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Showing posts from January, 2011

Stop trying to leap to the finish line.

When a business is undertaking changes to improve its performance the sequence of steps needs to be understood. Many businesses attempt to leap to the finish line in one fell swoop and this can create huge problems for the business, so much that they may decide that their overall plan is not suitable. If you have worked out your sequence then you will know that the first step is followed by the second step. You must do the first step. Being able to articulate this to the other people in your business becomes easier when you know the sequence. Advanced approaches need the basics to be right before you can attempt the big stuff. The desire and impatience to achieve the results without putting in the effort with the basics shows up time and time again when the new ways of working collapse. One of the common sights in manufacturing is when businesses try to implement slick pull production systems when none of the work required to achieve this result have been completed. Result -

Forming disciplines to get results

Many improvement projects aim to improve the performance of a business in one fell swoop. Many times however the shift that the business undertakes needs to be backed up with new habits and discipline. By discipline I am referring to routines of working. If certain things need to happen every single day in order to maintain the new way of working then we need to ensure that we do what we say we are going to do. There is no magic bullet and we have all seen how quickly habits can be broken. Abdication is another aspect to consider. When new tasks are established in a business and responsibility is handed down to complete the tasks then it is essential that some form of inspection takes place. There are those people who will say that this is not only a waste of resources but that you shouldn't need to do this. The inspection however can be relaxed in its frequency and as long as you ask the right question(s) then it won't take long at all. Abdication of responsibility is

Make it 'really simple'

When our projects at work are taking a long time to come to fruition and our daily lives are complicated, it is a great time to ask ourselves how we can make things 'really simple'. When issues haven't been addressed properly we can end up with complicated solutions that take a lot of hard work and administration to keep on top of. When we ask how we can make it more simple we can usually find a better way to get the work done. If there are lots of people involved with a process in the workplace there is a natural tendency for everyone to do their little bit in their own way. Getting everyone together so that they can come up with a single simple way to perform the work can give your business an immediate boost in performance. Simpler usually becomes faster, and with this you have the opportunity to deliver better customer service. You may even end up winning more business as a result! Keeping it simple makes the overall management of the business easier. S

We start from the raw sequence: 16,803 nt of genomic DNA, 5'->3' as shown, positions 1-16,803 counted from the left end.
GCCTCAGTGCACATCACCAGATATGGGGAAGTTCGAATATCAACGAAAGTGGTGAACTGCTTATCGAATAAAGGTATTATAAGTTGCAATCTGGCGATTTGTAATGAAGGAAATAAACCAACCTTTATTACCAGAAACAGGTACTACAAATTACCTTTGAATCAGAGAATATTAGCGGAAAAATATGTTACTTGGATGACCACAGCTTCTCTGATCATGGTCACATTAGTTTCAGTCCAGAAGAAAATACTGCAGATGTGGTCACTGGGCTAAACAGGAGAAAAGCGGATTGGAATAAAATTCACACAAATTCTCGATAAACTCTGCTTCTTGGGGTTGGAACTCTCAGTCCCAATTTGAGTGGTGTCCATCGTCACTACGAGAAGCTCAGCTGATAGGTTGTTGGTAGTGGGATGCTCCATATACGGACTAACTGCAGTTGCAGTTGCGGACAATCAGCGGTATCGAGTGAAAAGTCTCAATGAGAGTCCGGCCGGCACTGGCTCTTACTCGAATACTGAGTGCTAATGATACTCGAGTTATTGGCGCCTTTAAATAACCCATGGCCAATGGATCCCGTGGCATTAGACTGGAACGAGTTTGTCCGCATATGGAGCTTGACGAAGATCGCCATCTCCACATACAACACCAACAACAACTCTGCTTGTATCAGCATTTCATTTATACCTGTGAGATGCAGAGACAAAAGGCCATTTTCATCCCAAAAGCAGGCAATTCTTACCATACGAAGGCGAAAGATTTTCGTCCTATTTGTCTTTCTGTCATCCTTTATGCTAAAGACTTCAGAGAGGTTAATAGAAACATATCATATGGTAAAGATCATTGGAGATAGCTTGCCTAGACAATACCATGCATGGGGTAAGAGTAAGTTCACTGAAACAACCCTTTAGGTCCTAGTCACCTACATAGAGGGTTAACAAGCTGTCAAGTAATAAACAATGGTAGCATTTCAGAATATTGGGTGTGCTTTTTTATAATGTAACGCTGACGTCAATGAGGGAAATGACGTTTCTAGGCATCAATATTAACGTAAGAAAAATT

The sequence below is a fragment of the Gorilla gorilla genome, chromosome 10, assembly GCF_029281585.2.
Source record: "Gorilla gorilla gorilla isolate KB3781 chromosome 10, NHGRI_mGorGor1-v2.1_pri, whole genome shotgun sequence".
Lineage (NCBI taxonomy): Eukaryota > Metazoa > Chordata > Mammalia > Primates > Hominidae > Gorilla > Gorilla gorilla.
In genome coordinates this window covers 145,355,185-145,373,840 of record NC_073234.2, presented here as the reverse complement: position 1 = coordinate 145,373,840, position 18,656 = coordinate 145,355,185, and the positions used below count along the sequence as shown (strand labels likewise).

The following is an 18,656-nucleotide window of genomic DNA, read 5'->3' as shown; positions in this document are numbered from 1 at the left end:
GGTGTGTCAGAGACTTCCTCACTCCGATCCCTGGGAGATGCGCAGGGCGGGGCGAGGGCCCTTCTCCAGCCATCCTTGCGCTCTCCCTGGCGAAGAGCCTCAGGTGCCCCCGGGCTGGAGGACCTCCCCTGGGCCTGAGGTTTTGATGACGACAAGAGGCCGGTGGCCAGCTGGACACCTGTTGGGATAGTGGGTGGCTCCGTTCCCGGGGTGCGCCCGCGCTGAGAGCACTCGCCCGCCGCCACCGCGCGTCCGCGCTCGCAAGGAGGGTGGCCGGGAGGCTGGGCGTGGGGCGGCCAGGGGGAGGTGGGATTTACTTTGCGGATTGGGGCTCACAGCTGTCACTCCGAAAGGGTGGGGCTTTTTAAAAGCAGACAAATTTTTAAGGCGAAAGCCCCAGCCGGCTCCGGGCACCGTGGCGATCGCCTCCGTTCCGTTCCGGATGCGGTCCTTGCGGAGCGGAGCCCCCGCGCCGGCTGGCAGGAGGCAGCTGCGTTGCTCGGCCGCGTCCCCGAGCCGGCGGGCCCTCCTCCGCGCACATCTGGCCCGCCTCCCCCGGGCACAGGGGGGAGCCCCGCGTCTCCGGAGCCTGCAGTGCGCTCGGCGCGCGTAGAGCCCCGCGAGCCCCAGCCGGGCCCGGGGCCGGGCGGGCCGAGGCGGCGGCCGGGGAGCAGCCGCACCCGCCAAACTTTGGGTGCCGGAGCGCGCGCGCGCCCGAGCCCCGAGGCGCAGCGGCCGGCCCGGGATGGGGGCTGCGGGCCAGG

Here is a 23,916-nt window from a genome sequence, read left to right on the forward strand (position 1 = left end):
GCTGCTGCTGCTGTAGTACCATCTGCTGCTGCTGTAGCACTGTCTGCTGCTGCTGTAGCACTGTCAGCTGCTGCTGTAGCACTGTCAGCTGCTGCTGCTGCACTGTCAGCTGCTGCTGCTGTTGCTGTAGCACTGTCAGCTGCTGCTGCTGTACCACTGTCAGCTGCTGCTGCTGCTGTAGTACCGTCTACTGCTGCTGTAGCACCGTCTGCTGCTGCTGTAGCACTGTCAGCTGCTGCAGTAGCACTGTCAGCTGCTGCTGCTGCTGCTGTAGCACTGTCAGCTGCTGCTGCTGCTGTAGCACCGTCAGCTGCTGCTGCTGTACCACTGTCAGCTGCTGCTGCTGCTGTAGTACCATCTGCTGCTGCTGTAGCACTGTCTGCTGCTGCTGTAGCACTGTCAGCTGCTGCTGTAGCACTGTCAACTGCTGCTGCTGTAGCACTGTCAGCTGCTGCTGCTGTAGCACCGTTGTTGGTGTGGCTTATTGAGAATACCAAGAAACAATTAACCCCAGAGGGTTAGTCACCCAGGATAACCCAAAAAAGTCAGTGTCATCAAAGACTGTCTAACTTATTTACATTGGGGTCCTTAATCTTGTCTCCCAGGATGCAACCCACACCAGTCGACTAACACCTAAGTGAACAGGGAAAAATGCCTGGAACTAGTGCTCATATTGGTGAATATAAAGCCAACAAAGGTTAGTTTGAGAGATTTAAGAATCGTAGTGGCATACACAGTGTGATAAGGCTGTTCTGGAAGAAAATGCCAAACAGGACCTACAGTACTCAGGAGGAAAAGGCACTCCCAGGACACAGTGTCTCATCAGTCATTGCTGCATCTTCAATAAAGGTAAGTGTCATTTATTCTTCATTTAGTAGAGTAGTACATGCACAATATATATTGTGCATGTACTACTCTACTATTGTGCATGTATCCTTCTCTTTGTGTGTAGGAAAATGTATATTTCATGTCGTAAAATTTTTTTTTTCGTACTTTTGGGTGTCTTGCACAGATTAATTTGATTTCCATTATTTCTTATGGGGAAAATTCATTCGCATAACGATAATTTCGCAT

Achieve your business objectives through agreed standards

When a business is struggling to achieve its business objectives then a review of the standards agreed in the business can make a radical change. Sometimes this change can take place rapidly. One of the simplest agreements we can make is how long a part of the business will take to respond to customers. This gives the people in the business a standard to focus on and (hopefully) the customers a better quality of service. Defining the key parts of the business process and looking at how they affect the achievement of the business objectives can tell you how each part needs to perform. Once this contribution is understood a standard can be set for its performance. This might be lead time, delivery performance, error rate etc.. Having standards is of course a benchmark for beginning your continuous improvement adventure. Once you achieve the standards initially agreed you can ask the question 'how far can we go with improving this business?' Agreeing standards in